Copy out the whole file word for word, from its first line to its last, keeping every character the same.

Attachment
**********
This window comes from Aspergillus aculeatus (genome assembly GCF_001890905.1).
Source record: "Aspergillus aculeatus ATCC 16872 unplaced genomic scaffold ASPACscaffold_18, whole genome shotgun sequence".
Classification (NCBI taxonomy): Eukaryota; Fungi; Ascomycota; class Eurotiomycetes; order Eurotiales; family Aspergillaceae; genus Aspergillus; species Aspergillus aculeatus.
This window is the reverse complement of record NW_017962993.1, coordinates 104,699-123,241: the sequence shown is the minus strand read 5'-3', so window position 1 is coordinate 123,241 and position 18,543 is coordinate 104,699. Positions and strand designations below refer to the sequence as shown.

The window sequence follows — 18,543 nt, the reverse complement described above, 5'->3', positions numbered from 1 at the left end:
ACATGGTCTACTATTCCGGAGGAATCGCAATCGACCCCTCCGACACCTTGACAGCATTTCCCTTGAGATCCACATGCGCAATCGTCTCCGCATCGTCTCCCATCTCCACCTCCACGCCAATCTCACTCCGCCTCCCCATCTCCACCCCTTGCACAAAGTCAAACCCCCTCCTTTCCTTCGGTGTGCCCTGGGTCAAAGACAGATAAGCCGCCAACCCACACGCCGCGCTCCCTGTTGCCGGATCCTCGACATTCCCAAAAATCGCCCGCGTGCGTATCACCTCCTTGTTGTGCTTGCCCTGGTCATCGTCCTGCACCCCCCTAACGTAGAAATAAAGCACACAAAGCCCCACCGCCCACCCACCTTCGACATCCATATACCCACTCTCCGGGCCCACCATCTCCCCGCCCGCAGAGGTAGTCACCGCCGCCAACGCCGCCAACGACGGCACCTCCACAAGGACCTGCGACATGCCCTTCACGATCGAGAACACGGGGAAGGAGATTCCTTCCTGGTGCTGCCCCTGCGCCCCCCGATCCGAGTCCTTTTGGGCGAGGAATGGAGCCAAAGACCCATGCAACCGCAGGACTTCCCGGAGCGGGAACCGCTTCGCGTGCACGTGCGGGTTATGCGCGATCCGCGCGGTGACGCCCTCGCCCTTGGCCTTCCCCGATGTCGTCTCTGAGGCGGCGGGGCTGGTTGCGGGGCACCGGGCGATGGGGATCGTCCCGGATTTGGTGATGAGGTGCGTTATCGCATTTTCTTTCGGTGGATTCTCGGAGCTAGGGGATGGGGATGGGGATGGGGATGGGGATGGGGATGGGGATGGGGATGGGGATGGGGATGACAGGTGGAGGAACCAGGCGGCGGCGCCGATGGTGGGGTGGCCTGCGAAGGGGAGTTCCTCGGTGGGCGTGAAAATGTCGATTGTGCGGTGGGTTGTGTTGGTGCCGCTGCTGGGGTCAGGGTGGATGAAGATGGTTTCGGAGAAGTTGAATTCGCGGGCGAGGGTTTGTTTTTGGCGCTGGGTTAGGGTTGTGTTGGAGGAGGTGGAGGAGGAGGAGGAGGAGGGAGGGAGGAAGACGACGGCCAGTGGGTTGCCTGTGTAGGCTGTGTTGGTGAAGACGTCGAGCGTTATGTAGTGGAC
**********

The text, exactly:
This window comes from Aspergillus aculeatus (genome assembly GCF_001890905.1).
Source record: "Aspergillus aculeatus ATCC 16872 unplaced genomic scaffold ASPACscaffold_18, whole genome shotgun sequence".
Classification (NCBI taxonomy): Eukaryota; Fungi; Ascomycota; class Eurotiomycetes; order Eurotiales; family Aspergillaceae; genus Aspergillus; species Aspergillus aculeatus.
This window is the reverse complement of record NW_017962993.1, coordinates 104,699-123,241: the sequence shown is the minus strand read 5'-3', so window position 1 is coordinate 123,241 and position 18,543 is coordinate 104,699. Positions and strand designations below refer to the sequence as shown.

The window sequence follows — 18,543 nt, the reverse complement described above, 5'->3', positions numbered from 1 at the left end:
ACATGGTCTACTATTCCGGAGGAATCGCAATCGACCCCTCCGACACCTTGACAGCATTTCCCTTGAGATCCACATGCGCAATCGTCTCCGCATCGTCTCCCATCTCCACCTCCACGCCAATCTCACTCCGCCTCCCCATCTCCACCCCTTGCACAAAGTCAAACCCCCTCCTTTCCTTCGGTGTGCCCTGGGTCAAAGACAGATAAGCCGCCAACCCACACGCCGCGCTCCCTGTTGCCGGATCCTCGACATTCCCAAAAATCGCCCGCGTGCGTATCACCTCCTTGTTGTGCTTGCCCTGGTCATCGTCCTGCACCCCCCTAACGTAGAAATAAAGCACACAAAGCCCCACCGCCCACCCACCTTCGACATCCATATACCCACTCTCCGGGCCCACCATCTCCCCGCCCGCAGAGGTAGTCACCGCCGCCAACGCCGCCAACGACGGCACCTCCACAAGGACCTGCGACATGCCCTTCACGATCGAGAACACGGGGAAGGAGATTCCTTCCTGGTGCTGCCCCTGCGCCCCCCGATCCGAGTCCTTTTGGGCGAGGAATGGAGCCAAAGACCCATGCAACCGCAGGACTTCCCGGAGCGGGAACCGCTTCGCGTGCACGTGCGGGTTATGCGCGATCCGCGCGGTGACGCCCTCGCCCTTGGCCTTCCCCGATGTCGTCTCTGAGGCGGCGGGGCTGGTTGCGGGGCACCGGGCGATGGGGATCGTCCCGGATTTGGTGATGAGGTGCGTTATCGCATTTTCTTTCGGTGGATTCTCGGAGCTAGGGGATGGGGATGGGGATGGGGATGGGGATGGGGATGGGGATGGGGATGGGGATGGGGATGACAGGTGGAGGAACCAGGCGGCGGCGCCGATGGTGGGGTGGCCTGCGAAGGGGAGTTCCTCGGTGGGCGTGAAAATGTCGATTGTGCGGTGGGTTGTGTTGGTGCCGCTGCTGGGGTCAGGGTGGATGAAGATGGTTTCGGAGAAGTTGAATTCGCGGGCGAGGGTTTGTTTTTGGCGCTGGGTTAGGGTTGTGTTGGAGGAGGTGGAGGAGGAGGAGGAGGAGGGAGGGAGGAAGACGACGGCCAGTGGGTTGCCTGTGTAGGCTGTGTTGGTGAAGACGTCGAGCGTTATGTAGTGGAC